Most colleges and universities use entrance examinations as an additional means of assessing students for college admissions. Scores obtained from these tests are used along with grades and other pertinent information to determine a student’s eligibility for admission. The following information is provided to explain the differences between the various types of exams which are offered.

 

**Due to COVID-19, some colleges have made changes regarding their testing policies. Some colleges have decided to be test-blind &/or test-optional as a result of the world-wide pandemic. These requirements vary depending on the admission cycle. It is important that students check with each individual university/college to learn what their specific testing policies are!

 

PSAT/NMSQT: “The Preliminary Scholastic Assessment Test/National Merit Scholarship Qualifying Test” is specifically designed for high school juniors to give them an idea of how they will probably score on their college entrance examinations. It is identical to the Scholastic Assessment (SAT-I) in form, content, and scoring approach. It is given once a year on the third Saturday in October. The PSAT/NMSQT is also used as the qualifying examination for the National Merit Scholarship Program. Students who score high will receive letters of commendation or achieve semifinalist status.

Scholastic Assessment Test (SAT-I): The Scholastic Assessment Test (SAT-I) is a standardized test intended to measure students’ aptitude for academic work. 

SAT Subject Tests: As of January 2021, CollegeBoard will no longer offer SAT Subject Tests or SAT with Essay. Collegeboard has reached out to our member colleges and they’ll decide whether and how to consider students’ Subject Test scores. Students should check colleges’ websites for the most up-to-date information on their application policies.For more information visit the CollegeBoard SAT Subject Tests website.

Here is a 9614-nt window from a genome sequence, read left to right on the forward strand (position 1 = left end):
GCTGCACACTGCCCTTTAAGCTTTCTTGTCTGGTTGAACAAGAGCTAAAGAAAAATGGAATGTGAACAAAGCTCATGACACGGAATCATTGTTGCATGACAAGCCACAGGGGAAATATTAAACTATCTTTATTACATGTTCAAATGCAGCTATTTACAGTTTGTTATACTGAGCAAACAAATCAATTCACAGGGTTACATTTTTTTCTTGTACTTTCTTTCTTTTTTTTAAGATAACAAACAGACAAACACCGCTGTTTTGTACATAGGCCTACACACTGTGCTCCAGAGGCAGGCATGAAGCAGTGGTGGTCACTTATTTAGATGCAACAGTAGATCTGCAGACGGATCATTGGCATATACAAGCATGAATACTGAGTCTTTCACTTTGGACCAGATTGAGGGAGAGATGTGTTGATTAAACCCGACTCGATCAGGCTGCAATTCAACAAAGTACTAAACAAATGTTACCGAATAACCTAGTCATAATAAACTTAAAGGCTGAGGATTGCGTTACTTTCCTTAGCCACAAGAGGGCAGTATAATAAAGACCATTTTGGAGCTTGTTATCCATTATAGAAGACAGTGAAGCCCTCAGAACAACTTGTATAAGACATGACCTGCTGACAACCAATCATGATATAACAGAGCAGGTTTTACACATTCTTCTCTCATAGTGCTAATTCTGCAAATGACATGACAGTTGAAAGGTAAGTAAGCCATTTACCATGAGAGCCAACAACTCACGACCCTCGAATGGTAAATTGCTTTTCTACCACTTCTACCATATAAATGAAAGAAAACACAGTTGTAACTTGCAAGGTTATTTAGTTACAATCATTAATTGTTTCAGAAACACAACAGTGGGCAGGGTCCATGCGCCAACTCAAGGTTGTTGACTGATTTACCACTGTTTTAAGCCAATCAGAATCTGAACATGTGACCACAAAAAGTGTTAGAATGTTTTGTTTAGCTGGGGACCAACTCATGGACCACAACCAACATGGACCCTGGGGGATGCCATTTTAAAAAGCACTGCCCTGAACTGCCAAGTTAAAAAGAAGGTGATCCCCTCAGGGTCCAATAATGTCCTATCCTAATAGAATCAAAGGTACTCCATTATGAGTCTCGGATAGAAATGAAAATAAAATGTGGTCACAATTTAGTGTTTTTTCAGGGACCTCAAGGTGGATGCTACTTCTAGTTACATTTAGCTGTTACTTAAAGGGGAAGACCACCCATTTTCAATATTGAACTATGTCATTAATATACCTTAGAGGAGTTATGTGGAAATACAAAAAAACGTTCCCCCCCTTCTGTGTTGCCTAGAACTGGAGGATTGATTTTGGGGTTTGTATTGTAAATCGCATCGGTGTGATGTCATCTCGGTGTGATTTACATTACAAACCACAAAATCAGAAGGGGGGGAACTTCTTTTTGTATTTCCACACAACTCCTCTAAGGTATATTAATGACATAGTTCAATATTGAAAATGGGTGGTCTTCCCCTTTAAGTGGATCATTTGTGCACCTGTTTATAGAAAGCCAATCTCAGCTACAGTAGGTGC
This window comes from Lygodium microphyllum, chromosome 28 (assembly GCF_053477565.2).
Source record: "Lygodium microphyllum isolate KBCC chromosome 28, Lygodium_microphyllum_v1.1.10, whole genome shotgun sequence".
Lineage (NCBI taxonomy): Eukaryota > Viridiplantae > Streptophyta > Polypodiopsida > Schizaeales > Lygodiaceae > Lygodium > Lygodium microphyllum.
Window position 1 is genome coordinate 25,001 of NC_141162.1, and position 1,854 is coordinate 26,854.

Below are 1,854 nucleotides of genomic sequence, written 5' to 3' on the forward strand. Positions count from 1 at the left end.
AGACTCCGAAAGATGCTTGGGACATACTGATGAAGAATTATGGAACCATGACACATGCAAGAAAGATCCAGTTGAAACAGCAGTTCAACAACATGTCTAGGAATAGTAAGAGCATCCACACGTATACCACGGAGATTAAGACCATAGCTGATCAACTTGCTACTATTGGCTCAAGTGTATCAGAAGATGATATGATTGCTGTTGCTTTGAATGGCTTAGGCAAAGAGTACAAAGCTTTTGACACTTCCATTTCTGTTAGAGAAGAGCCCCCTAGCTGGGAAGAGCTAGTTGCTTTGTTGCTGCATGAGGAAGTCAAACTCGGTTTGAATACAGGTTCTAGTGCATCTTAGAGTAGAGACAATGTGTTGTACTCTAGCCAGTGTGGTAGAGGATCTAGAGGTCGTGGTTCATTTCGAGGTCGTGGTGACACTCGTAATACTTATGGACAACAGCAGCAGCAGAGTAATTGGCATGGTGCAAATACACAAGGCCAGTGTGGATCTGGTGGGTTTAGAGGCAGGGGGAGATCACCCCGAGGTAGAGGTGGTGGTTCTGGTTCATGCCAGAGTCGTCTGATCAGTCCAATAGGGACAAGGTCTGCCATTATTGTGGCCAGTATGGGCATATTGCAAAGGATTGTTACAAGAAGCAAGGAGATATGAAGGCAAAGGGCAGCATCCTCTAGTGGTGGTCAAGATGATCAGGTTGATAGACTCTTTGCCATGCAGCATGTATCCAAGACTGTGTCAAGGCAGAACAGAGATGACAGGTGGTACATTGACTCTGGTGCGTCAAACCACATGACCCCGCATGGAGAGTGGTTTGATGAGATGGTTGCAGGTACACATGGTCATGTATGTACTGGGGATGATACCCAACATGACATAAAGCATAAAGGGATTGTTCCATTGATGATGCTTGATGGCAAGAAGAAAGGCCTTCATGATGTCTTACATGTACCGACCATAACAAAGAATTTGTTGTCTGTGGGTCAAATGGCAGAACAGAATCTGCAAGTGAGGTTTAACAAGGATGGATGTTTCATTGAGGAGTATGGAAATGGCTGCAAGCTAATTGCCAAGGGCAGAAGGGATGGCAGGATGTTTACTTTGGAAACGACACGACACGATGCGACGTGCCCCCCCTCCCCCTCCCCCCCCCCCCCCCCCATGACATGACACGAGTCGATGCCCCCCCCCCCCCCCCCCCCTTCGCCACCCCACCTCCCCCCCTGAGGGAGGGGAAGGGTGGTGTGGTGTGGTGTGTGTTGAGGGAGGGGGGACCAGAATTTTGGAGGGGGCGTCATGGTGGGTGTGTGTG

American College Test (ACT): The American College Test (ACT) is similar to the Scholastic Assessment Test. It consists of four 30-minute academic tests designed to measure a student's background in English usage, math usage, social studies reading, and natural sciences reading. All questions are multiple-choice.

 

**IMPORTANT TO NOTE: Some colleges require the SAT-I, while others require the ACT. Students should obtain information from individual colleges/universities to determine which test is required.

Students need to plan carefully so that they have taken all the necessary tests early enough for the scores to be reported to their chosen colleges before each application deadline. It takes approximately six weeks for tests to be scored and reported.

 SAT Testing Information

ACT Testing Information

Test Prep Resources:

Official SAT® Practice

ACT Test Preparation - The ACT Test

South High School code is #053522.

Fee Waivers: Some students may be eligible for a fee waiver. With a fee waiver, students can take the SAT/ACT test for free. If you think you're eligible, your school counselor can help you get a fee waiver. Contact your counselor directly to request a waiver. Find Out if You are Eligible for a Fee Waiver

Honors & AP: AP Test & Course Information